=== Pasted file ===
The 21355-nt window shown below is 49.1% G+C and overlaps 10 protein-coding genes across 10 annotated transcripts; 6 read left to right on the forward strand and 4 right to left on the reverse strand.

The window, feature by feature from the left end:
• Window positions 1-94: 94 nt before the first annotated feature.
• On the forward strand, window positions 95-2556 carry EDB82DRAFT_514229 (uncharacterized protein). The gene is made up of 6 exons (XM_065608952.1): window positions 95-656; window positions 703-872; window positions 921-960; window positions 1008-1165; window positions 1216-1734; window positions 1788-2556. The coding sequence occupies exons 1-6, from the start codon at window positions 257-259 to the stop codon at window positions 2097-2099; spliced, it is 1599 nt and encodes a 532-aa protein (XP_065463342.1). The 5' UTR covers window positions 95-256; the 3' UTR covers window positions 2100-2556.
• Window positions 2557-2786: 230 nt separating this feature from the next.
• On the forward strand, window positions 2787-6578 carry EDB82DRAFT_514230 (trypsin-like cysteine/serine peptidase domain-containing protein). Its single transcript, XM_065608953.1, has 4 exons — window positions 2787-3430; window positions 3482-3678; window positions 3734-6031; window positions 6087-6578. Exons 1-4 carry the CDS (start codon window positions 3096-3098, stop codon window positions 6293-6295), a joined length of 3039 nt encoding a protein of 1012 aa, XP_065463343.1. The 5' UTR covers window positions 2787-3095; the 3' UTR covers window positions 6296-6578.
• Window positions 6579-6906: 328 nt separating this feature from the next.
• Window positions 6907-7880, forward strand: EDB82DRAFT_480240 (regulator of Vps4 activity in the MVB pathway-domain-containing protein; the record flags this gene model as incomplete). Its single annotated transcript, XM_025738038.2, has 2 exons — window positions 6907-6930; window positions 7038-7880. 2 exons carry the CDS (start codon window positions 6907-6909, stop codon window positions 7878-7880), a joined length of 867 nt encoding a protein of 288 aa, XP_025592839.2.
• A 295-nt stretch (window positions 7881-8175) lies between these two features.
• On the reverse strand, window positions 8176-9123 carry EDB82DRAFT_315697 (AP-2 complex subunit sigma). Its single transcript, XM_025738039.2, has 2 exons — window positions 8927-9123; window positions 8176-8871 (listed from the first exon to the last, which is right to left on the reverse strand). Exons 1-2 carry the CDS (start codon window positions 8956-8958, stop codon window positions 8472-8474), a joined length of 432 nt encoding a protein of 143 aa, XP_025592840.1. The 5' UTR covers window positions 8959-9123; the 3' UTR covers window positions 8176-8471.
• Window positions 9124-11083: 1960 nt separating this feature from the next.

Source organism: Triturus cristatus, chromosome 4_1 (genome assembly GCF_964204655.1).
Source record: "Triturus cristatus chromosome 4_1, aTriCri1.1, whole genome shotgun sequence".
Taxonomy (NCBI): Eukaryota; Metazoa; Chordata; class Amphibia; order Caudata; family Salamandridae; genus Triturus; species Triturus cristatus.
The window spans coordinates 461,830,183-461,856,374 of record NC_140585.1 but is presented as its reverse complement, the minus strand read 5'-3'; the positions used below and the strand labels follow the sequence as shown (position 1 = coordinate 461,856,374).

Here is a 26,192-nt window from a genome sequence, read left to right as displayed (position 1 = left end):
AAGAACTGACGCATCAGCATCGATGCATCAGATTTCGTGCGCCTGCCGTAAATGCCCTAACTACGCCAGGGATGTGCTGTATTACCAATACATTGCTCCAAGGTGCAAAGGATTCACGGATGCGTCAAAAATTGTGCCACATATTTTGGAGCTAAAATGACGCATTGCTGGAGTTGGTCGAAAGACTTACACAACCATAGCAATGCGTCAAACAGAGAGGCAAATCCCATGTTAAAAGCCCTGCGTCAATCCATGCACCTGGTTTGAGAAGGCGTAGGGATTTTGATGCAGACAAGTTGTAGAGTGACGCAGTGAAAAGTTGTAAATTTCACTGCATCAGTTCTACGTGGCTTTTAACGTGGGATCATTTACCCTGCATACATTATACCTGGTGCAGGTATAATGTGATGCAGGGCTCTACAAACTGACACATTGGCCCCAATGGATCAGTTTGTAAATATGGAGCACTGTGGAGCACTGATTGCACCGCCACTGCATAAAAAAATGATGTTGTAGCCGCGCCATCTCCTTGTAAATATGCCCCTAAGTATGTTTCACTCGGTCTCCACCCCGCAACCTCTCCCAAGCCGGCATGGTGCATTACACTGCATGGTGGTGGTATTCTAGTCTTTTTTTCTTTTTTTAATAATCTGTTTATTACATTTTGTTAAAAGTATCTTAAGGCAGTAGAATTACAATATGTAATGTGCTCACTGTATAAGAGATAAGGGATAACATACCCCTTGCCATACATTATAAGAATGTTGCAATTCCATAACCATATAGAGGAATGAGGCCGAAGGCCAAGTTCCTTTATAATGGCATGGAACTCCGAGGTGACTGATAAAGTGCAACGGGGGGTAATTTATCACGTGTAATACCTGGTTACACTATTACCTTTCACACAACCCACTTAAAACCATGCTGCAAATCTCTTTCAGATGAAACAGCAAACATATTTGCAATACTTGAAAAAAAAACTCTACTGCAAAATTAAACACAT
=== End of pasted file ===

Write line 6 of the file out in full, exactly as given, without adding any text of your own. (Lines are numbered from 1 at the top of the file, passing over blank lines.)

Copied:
• On the forward strand, window positions 2787-6578 carry EDB82DRAFT_514230 (trypsin-like cysteine/serine peptidase domain-containing protein). Its single transcript, XM_065608953.1, has 4 exons — window positions 2787-3430; window positions 3482-3678; window positions 3734-6031; window positions 6087-6578. Exons 1-4 carry the CDS (start codon window positions 3096-3098, stop codon window positions 6293-6295), a joined length of 3039 nt encoding a protein of 1012 aa, XP_065463343.1. The 5' UTR covers window positions 2787-3095; the 3' UTR covers window positions 6296-6578.